The effect of the first invocation of fascism is to delink the questions of climate, war and fascism; that of the second to view them as indissociable, not just in our analyses but in our politics. There is a bitter irony in granting primacy to the national fight against fascism over the campaign to stop a U.S.-funded genocide when the current Israeli government — in its exterminationist rhetoric, patronage of racist militias, colonizing drive and ultranationalism — fits textbook definitions of fascism far more neatly than any other contemporary regime.

There is a bitter irony in granting primacy to the national fight against fascism over the campaign to stop a U.S.-funded genocide when the current Israeli government fits textbook definitions of fascism far more neatly than any other contemporary regime.

Especially when it comes to the United States, the words of the great Marxist theorist of fascism, Nicos Poulantzas, still ring true: He who does not wish to discuss imperialism … should stay silent on the subject of fascism.” Historical fascist movements and states arose as late-imperial powers, with aspirations to revive settler-colonialism in the age of mass industry and mass politics. After the downfall of Nazi Germany and Fascist Italy, critics of U.S. empire abroad and racism at home repeatedly invoked the specter of fascism. In his 1952 piece Fascism in America,” economist Paul Baran (notably writing under a pseudonym to shield himself from McCarthyism), explained how a U.S. corporate-military coalition could carry out all the tasks of a fascist regime: securing through state power a mass basis for capitalist domination, while undermining any challenges from below, and only adopting fascism’s classic forms” abroad.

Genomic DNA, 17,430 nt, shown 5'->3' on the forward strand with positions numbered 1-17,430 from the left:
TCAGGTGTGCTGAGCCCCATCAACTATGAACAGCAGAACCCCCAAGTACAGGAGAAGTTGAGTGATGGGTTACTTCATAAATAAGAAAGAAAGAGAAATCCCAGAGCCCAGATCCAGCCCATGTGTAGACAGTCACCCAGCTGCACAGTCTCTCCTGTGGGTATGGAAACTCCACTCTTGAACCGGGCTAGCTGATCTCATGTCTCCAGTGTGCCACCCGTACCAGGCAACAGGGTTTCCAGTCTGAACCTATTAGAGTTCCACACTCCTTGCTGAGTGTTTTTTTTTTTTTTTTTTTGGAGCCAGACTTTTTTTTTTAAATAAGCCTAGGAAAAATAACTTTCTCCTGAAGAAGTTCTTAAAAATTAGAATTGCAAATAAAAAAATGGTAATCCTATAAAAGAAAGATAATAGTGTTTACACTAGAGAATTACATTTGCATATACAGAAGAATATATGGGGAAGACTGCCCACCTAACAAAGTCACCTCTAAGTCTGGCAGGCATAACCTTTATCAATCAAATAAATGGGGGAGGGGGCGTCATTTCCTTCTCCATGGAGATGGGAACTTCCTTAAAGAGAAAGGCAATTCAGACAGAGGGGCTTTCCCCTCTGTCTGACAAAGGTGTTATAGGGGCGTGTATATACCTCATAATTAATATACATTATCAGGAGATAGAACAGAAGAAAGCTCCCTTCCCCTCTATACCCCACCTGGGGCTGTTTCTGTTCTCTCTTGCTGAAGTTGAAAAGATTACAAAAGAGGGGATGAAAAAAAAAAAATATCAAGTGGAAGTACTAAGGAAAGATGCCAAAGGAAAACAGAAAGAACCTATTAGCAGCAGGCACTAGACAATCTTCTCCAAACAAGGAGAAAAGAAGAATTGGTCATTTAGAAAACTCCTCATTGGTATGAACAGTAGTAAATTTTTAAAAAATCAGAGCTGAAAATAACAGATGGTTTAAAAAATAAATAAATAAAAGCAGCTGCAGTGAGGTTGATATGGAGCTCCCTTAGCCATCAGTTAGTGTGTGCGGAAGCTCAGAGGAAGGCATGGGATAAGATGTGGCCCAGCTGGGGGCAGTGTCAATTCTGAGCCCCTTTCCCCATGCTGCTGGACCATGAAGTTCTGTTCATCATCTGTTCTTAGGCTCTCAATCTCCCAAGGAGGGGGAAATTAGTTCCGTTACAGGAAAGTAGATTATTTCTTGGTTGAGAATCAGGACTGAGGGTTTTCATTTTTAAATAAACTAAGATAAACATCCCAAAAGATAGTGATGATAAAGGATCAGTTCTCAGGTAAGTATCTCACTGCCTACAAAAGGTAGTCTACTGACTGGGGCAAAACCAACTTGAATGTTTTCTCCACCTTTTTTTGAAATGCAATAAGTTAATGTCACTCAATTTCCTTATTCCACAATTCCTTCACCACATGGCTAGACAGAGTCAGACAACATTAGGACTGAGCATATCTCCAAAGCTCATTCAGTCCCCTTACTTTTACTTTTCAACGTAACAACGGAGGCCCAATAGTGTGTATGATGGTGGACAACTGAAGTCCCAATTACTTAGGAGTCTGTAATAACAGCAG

Demonstrators protest in support of Rafah, next to a pro-Palestinian encampment at California State University, Los Angeles, on May 7, the day Israel sent tanks into the Gaza city and seized its border crossing with Egypt. (Photo by ETIENNE LAURENT/AFP via Getty Images)

As yet they need no storm troopers in the United States, slaughtering the wives and children of revolutionary workers and farmers,” Baran explained. But they employ them where they are needed: in the towns and villages of Korea.”

A quarter of a century later, Edward Herman and Noam Chomsky would detail the way the Washington Consensus” reproduced itself by supporting third world fascism” abroad, from Indonesia to El Salvador. Postwar Black radical thinkers sharpened these insights, by connecting the role of U.S. political violence overseas in maintaining American hegemony to the function of racial terror at home in quelling movements for Black and Brown liberation.